Now for the “meat” of the meal, which was, of course, not meat, but Spiced Apple Cider-Glazed Supreme of Gardein. The Gardein “cut,” bathed in the slightly tart, slightly sweet glaze, sat atop an herbed polenta cake mixed with vegan sausage and dressed with sautéed shoestrings of zucchini, yellow squash and carrot. The combined effect of the very chicken-like gardein, the gentle glaze, the polenta and vegetables, and the savory sausage was just fantastic and said “fall feast” in every sense of the word. It was served with Flora Springs Soliloquy, a Napa white that served as a fine complement.

This point of the meal was perfect for a salad course, and the Field Greens with Roasted Pumpkin Seeds, Pomegranate Seeds and Oranges dressed in Blood Orange Vinaigrette fit the bill. It combined sweetness, tartness and crunch to make the perfect salad. In an unusual twist, this course was served with a red wine, Peter Lehmann Layers Red, but it worked. This Layers wine is also a five-grape blend, with a big fruity bouquet and, I thought, a little chocolaty hint in it. Whatever the flavors, they combined really well with the salad.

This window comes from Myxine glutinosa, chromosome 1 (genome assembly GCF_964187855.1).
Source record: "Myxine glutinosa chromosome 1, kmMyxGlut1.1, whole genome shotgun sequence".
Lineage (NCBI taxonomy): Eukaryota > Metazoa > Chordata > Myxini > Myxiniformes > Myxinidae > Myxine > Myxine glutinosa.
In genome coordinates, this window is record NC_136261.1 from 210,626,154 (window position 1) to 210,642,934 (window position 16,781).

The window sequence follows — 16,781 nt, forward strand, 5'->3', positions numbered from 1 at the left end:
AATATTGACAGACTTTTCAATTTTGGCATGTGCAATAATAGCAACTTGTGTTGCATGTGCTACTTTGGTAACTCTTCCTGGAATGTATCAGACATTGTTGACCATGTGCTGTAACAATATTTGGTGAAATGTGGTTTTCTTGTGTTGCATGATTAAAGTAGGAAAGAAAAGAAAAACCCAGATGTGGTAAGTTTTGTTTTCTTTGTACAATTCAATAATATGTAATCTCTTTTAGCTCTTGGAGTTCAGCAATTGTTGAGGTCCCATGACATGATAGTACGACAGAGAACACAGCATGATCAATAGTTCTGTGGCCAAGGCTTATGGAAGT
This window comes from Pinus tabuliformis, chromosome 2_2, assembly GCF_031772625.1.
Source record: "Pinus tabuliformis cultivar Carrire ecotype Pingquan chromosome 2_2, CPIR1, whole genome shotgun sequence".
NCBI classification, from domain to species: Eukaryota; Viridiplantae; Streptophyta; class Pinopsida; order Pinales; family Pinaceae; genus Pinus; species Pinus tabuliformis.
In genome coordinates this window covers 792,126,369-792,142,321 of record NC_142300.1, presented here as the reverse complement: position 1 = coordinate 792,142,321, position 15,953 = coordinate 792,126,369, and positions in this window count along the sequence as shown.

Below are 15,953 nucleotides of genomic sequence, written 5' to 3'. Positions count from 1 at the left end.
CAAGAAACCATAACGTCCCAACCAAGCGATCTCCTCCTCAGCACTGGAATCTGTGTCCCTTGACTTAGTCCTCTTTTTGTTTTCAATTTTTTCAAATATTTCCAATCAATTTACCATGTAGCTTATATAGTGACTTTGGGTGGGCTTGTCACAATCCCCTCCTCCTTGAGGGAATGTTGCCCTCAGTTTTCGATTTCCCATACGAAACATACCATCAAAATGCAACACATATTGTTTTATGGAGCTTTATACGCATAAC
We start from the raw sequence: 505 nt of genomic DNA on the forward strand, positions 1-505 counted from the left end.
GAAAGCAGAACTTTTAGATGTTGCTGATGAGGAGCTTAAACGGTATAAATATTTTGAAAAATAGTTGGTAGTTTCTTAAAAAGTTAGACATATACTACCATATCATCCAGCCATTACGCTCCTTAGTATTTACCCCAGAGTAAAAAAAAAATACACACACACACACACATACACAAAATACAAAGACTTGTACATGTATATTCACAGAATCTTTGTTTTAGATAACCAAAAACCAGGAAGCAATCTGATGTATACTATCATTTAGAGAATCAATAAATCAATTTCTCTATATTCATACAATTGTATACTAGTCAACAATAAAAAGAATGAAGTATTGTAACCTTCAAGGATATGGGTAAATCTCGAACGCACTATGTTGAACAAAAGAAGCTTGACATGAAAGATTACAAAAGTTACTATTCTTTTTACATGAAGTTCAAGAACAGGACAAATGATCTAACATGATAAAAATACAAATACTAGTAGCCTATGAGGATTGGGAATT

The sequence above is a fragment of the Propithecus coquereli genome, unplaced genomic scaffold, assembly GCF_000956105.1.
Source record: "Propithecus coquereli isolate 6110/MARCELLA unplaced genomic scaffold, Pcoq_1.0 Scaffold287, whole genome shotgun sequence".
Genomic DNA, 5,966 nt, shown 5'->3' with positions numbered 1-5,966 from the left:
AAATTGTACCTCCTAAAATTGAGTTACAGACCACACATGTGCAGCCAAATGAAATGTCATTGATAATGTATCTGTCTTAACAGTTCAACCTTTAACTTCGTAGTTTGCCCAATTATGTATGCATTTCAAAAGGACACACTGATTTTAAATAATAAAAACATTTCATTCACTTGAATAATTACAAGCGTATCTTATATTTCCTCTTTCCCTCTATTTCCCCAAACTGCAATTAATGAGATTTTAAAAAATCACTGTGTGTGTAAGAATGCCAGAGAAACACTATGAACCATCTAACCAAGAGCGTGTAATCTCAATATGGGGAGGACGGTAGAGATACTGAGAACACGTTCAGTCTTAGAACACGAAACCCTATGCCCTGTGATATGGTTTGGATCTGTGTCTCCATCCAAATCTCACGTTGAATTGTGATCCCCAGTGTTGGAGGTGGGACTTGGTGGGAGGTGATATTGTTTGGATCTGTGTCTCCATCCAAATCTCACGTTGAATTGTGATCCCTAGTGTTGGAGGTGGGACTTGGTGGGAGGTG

Course number four was Quinoa and Apple-Stuffed Acorn Squash, slices of roasted acorn squash glazed with agave syrup and fitted out in the middle with little quinoa timbales including chopped green apple and big fat pecans. Well, I have now learned that quinoa, which happens to be a high-protein, high-fiber, gluten-free food, is as delicious as any rice or pasta, and lower on the glycemic index to boot. This is good to know! Maybe I should be eating more quinoa and fewer complex carbs. For this dish, the wine was Green Truck Organic Petite Sirah, a Syrah-Merlot blend, peppery and fruity.